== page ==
Is there any popular holiday tune more beloved than The Christmas Song?
Its title alone -- THE Christmas Song, not just A Christmas Song or Some Christmas Song -- gives it predominance in the Christmas carol collection.
And the prominence is well deserved, especially Nat King Cole's rendition of Mel Torme's classic. It is simply superb.
Cole's inimitable voice makes this the quintessential Christmas at home song. We've got a roaring fireplace (mmm, toasty chestnuts!), mom and dad snuggling (remember the mistletoe mention) and the kiddos finally settled in for the night awaiting St. Nick and his flying reindeer.
All these home and hearth musical images naturally got my tax mind wandering to homeownership tax breaks. And that earned The Christmas Song, with all the homey images it conjures, spot number seven on the 2013 Christmas Tax Tip Tunes playlist.
Homeownership's many tax benefits: Owning a residence is a major accomplishment for many folks. It's also a major expense. But the tax code offers home owners some help in covering those costs.
Interest paid on many home equity loans or lines of credit also is deductible.
If you paid points for your home loan, or even points in connection with a mortgage refinancing, you can deduct those, too.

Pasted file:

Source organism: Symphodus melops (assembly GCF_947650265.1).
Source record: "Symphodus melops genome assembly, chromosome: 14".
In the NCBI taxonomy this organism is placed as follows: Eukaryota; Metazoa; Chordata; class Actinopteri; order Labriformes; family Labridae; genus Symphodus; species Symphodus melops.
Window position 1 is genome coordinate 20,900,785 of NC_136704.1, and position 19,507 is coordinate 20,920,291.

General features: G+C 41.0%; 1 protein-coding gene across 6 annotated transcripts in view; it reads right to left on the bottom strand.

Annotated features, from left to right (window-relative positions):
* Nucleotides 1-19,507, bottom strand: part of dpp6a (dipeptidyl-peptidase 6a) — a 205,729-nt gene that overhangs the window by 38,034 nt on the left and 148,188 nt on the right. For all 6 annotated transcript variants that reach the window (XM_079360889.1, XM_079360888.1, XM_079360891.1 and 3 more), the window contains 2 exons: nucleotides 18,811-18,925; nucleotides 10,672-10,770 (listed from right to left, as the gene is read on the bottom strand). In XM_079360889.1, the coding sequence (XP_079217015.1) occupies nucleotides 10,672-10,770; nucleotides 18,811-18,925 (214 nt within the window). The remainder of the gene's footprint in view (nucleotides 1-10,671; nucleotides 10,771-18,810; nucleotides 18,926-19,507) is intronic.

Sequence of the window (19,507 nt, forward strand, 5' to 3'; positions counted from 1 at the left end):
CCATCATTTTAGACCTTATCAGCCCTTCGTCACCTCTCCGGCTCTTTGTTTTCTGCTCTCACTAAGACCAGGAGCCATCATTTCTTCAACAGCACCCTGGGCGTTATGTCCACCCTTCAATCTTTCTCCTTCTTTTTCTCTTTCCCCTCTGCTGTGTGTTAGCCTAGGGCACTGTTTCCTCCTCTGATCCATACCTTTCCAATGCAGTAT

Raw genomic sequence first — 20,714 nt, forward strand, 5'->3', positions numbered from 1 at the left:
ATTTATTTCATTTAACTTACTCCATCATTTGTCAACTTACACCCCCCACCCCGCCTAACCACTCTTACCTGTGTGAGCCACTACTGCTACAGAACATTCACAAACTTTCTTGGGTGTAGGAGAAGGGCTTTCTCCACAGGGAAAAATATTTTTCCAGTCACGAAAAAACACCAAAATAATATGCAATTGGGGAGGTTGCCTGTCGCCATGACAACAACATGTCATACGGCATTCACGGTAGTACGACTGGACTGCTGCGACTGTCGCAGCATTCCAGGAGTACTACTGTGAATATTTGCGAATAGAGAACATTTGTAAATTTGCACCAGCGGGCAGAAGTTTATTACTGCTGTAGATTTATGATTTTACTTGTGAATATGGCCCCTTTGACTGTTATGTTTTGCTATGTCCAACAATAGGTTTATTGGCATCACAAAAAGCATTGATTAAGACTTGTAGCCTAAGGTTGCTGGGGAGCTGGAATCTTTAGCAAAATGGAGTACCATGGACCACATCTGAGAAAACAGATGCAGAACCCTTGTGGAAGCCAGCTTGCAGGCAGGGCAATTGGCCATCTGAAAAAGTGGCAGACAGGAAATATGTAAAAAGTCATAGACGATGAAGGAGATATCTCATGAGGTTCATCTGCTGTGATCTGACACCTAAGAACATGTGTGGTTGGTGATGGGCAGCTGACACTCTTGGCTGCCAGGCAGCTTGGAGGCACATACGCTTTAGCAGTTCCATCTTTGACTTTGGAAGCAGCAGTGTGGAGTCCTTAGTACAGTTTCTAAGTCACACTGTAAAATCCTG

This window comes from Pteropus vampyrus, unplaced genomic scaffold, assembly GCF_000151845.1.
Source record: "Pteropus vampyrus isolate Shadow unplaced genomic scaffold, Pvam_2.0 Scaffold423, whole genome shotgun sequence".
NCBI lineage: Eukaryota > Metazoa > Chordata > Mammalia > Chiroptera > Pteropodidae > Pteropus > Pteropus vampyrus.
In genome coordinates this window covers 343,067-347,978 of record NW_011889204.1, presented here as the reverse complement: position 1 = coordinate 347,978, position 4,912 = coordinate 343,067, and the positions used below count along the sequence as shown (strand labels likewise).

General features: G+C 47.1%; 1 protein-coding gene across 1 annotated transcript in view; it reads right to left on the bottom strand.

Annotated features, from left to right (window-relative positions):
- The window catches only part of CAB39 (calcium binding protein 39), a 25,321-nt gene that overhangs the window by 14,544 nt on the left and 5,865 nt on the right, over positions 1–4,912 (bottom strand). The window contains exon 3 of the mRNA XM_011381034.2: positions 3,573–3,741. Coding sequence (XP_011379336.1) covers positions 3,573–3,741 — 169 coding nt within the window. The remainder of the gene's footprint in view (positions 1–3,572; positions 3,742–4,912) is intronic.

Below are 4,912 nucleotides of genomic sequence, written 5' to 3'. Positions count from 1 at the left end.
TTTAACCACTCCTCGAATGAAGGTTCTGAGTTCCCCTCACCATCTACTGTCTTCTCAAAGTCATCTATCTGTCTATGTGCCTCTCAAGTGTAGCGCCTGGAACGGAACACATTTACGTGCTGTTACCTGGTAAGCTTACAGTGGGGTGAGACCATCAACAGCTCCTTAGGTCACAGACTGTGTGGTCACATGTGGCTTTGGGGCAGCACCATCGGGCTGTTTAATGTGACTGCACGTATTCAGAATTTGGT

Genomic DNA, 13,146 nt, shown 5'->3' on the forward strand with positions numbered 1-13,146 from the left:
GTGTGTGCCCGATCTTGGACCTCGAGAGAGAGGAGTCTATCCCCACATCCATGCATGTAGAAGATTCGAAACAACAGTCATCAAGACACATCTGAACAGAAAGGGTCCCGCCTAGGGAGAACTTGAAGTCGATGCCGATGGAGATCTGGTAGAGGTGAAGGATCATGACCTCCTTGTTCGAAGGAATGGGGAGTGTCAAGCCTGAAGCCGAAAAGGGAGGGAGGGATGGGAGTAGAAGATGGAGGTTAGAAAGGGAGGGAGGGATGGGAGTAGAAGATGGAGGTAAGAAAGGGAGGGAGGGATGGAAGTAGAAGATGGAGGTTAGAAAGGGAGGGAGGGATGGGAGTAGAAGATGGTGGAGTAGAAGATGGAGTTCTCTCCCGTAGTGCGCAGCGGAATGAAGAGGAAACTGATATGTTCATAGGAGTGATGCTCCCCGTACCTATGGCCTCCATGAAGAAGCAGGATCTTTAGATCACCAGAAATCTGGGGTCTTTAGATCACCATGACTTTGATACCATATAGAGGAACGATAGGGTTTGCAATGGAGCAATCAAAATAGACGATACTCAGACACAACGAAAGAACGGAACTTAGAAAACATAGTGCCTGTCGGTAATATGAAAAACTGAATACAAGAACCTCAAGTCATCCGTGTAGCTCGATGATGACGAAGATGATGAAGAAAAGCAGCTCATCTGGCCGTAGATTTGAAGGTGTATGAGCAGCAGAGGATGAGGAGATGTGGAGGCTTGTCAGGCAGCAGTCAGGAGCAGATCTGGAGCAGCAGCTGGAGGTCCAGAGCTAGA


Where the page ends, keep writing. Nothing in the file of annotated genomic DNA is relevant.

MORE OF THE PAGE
Some homeowners can even deduct the private mortgage insurance, or PMI, they pay on their house loans.
Improvements you make to your home can increase its basis, that it, its value, and that will help reduce your sale profit for tax paying purposes. Or in some cases, might qualify as immediate deductions if they're made for legitimate medical reasons.
December homeowner tax focus: When the end of the year rolls around, home owners should pay special attention to two of their residential tax breaks, the mortgage interest and property tax deductions.
If you pay these amounts by Dec. 31, you can deduct them as itemized expenses on the Schedule A you file with your coming Form 1040.
Take care, though, that you won't face the alternative minimum tax. This parallel tax system, known as the AMT, was devised in 1969 to guarantee that wealthy filers paid their fair share to the IRS. Under the AMT, some usually acceptable tax breaks aren't allowed.
You can still write off your mortgage interest, but real estate and personal property taxes aren't deductible under the AMT. So run the numbers.
If you won't face the AMT and paying these two home-related items will cut your coming tax bill, then write the checks by Dec. 31.
You also might find these items of interest: